Australian native hibiscus and hibiscus like species

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Alyogynes in the Sub-tropics. Selected species and Crosses


Growing from seed can produce interesting results, as I found when ‘normal’ pink A. hakeifolia seed produced a seedling which had a bloom with a deeper colour than the pod parent on a much smaller sized plant. Unfortunately, the seedling did not live any longer than its parent. See FIGURE 4.

FIGURE 4 LEFT: Seedling of Alyogyne hakeifolia, pink form. Parent is at right. Seedling was called Alyogyne “Pete’s Pink”.

I no longer persist with Alyogyne hakeifolia, other than the cream form and the cross with Alyogyne huegelii which resulted in A. “Montburg Purple”

I do have commercial seed and may try growing more plants from seed.


As with Hibiscus, efforts at hybridisation are intentional. Our areas of focus with both Alyogyne huegelii, and A. huegelii crossed with A. hakeifolia have included:

1. Smaller growing plants

Alyogyne “Patricia Noble” is smaller growing. See FIGURE 5.

FIGURE 5: LEFT. Small growing plants, Alyogyne “Patricia Noble”. RIGHT. Different coloured blooms, Alyogyne “Misty”.

2. Different colours of blooms

Colour: Crossing lilac and pink resulted in the rich colour of Alyogyne “Christopher Noble”. See FIGURE 5 of Part 1 and FIGURE 5.

NOTE: This was not so when Alyogyne huegelii, pink and Alyogyne hakeifolia, pink, were crossed. All seedlings had purple blooms.

A plant with a lighter coloured bloom has been named Alyogyne ‘Misty’. See FIGURE 5.

3. Longer flowering

Alyogyne “Lisle” resulted from crossing the lilac form of Alyogyne huegelii with A. huegelii, pink and then crossing a seedling from this cross, Alyogyne ‘Christopher Noble’ with Alyogyne “West Coast Gem”.

There was a difference in flowering time of the parents of the initial cross, with the lilac form of Alyogyne huegelii flowering first and the pink form later. The seedlings from this cross had a slightly longer flowering period than either parent. When one of the seedlings was crossed with Alyogyne “West Coast Gem”, which begins flowering here in winter, the resulting cross, A. “Lisle” was found to have an extended flowering period, always being the first to flower here, earlier even than its pollen parent, A. “West Coast Gem”. Alyogyne ‘Lisle’ continues flowering until the end of the flowering period of its pollen grand-parent, A. huegelii, pink.

See FIGURES 5 of Part 1 and FIGURE 6.

FIGURE 6: Alyogynes for picking, e.g. Alyogyne “Lisle”

4. Plants for specific situations

e.g. Alyogynes as standards, Alyogynes as screening plants. See FIGURE 7.

FIGURE 7. Alyogynes for special purposes
As a Standard As a Screen - Alyogyne 'Karana'

5. Plants which can better tolerate our conditions:

Of the plants that were available when we started growing Alyogynes, Alyogyne huegelii pink tulip form proved to live the longest. Two crosses with this plant in their parentage, Alyogyne “Lisle” and Alyogyne ‘Montburg Purple’, have been found to live longer here than other previously available Alyogynes. See FIGURE 5, Part 1, FIGURES 6 and 2.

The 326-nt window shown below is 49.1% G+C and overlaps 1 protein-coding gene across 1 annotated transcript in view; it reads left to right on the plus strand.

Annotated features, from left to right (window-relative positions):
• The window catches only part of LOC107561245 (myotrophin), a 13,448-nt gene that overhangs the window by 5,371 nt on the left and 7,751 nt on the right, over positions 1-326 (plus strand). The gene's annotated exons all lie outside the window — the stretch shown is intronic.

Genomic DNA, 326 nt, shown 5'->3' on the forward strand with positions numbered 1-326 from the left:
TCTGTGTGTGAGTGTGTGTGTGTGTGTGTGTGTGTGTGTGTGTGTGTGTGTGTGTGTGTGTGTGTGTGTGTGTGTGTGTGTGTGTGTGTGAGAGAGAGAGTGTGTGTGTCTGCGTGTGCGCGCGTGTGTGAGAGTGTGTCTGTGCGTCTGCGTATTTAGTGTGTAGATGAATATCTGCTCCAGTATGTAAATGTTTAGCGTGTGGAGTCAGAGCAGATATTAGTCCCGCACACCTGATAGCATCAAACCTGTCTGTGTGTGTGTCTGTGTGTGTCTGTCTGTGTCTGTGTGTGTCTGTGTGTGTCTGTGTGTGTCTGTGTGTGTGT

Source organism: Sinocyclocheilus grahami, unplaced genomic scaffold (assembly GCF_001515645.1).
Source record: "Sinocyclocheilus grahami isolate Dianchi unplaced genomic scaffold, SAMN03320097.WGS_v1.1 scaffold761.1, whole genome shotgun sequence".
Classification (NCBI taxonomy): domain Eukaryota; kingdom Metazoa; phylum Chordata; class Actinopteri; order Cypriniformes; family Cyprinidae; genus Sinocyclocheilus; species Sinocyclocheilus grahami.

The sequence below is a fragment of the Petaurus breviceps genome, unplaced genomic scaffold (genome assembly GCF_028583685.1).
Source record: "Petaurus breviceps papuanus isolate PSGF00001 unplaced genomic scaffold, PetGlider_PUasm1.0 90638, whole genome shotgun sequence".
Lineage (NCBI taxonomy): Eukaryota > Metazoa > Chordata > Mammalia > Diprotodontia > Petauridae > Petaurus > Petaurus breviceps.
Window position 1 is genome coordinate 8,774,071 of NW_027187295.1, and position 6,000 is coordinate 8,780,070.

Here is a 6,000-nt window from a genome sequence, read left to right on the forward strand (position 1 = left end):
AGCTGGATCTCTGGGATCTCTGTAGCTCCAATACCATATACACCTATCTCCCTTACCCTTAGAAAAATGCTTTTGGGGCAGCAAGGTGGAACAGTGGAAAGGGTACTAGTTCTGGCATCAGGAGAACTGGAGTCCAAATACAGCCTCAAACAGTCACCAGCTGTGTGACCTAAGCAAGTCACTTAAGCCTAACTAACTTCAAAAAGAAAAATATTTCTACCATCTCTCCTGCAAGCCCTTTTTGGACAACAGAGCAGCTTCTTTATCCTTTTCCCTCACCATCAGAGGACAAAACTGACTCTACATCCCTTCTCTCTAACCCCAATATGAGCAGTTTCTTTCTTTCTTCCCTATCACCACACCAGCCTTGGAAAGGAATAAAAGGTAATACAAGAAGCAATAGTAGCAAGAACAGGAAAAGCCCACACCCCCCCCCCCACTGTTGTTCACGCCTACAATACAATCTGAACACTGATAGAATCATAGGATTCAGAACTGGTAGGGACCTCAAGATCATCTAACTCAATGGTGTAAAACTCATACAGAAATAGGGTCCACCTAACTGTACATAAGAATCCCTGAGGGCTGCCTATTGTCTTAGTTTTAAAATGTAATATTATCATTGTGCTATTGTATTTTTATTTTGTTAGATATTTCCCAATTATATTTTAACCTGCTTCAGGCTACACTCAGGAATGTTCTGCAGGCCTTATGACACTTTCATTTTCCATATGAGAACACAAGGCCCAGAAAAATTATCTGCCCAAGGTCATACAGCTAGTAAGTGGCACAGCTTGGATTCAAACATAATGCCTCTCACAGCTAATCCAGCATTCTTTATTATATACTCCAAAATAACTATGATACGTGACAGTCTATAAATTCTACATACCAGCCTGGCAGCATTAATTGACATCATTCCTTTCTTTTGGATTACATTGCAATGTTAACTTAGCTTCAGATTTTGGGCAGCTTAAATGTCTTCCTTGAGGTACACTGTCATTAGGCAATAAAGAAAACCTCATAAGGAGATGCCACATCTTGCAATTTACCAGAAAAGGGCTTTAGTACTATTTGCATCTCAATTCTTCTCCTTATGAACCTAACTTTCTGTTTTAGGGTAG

6. Flowers with longer stems for picking and flowers for extended vase life

Both A. “Christopher Noble” and A. “Lisle” have longer stems than any of the species in their parentage, making them better as cut flowers. A. “Lisle” has blooms which last longer than any others when picked. See FIGURE 5 of Part 1 and See FIGURE 6.

7. Different forms of blooms:

It is important to identify plants that have characteristics that are valued. Current seedlings have been developed from blooms with more than five petals. See FIGURE 8 of Part 1.


Success in growing Alyogynes will depend both on what kind of growing conditions are provided and which varieties are selected. While Alyogynes can grow in sub-tropical conditions, some losses can be expected in wet, humid conditions, especially with Alyogyne hakeifolia. If humidity is a problem, there should be plenty of space between plants for air flow and plants should be grown in a well-drained, sunny location. We grow them on raised beds.

Some Alyogyne huegelii crosses and a cross between Alyogyne huegelii and Alyogyne hakeifolia are living longer in our conditions and at least one Alyogyne huegelii cross, Alyogyne ‘Lisle’, has a longer flowering period than has previously been available to those growing Alyogynes in the sub-tropics.

There seems to be less variation within Alyogyne crosses than is evident within Hibiscus Section Furcaria. Unlike hibiscus, there does not appear to be much, if any, difference between seedling grown Alyogynes and cutting grown plants. It is important to note that a seedling still should not be judged until the plant has been grown from a cutting and trialled as a cutting-grown plant over an extended period. In some plants, attractive features, such as blooms with more than five petals or extremely heavy flowering, have not become obvious until several flowering seasons have passed.

Alyogynes were featured in early written records. These plants have the ability to survive in the toughest of conditions. It is hoped that increasing interest will not only make these beautiful, useful and tough plants more readily available, not just overseas as is currently the situation but also within Australia. It is also hoped that the landscaping potential of this long ignored family of plants will gain greater recognition in Australian horticulture, even in sub-tropical conditions. The horticultural potential is being increasingly recognised, for example, in February 2005, Alyogyne was a featured plant in ‘Australian Horticulture (1).

Gwen Elliott. ‘The gem from the west flowers year round’. In Australian Horticulture, February 2005, page 12.

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